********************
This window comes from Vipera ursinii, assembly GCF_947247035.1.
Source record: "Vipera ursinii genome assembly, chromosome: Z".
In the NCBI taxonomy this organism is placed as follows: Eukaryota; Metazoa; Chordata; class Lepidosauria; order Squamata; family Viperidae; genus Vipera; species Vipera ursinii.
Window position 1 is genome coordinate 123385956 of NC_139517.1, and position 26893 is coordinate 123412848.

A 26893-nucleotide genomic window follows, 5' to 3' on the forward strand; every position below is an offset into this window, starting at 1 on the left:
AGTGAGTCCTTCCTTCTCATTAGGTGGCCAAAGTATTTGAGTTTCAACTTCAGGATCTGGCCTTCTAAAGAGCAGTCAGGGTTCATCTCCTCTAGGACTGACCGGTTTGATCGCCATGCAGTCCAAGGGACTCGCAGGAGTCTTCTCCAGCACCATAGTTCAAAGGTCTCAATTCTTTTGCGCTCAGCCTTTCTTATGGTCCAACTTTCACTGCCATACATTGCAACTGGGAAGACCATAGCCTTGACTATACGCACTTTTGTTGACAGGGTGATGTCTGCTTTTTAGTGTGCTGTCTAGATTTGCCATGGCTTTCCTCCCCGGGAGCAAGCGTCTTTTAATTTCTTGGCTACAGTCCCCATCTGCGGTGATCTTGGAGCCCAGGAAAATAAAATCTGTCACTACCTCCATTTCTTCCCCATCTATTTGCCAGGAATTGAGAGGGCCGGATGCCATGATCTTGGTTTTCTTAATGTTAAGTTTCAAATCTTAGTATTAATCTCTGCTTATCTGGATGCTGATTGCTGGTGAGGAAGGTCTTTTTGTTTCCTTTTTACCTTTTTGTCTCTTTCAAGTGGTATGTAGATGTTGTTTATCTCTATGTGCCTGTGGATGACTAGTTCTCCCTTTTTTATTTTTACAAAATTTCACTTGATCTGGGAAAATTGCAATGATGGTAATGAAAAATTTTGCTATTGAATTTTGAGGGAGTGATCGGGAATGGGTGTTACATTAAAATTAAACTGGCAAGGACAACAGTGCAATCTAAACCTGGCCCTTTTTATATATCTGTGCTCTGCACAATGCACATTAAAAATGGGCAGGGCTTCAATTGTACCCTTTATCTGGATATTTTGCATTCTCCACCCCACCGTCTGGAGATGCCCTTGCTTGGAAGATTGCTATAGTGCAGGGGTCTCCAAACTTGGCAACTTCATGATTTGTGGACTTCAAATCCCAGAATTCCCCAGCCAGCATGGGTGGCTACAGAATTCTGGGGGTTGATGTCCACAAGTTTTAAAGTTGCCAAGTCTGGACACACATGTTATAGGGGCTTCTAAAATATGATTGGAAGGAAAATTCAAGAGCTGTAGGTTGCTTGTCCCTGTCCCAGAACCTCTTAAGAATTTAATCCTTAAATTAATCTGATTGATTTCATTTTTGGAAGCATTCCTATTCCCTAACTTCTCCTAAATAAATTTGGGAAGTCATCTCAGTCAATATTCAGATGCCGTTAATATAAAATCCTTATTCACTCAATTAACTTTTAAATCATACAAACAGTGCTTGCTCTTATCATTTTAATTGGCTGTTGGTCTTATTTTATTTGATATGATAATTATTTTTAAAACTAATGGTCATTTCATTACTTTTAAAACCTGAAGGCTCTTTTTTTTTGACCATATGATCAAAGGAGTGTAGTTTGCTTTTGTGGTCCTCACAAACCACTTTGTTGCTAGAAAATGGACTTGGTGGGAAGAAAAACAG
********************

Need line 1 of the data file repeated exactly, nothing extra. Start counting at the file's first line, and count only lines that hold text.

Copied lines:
This window comes from Vipera ursinii, assembly GCF_947247035.1.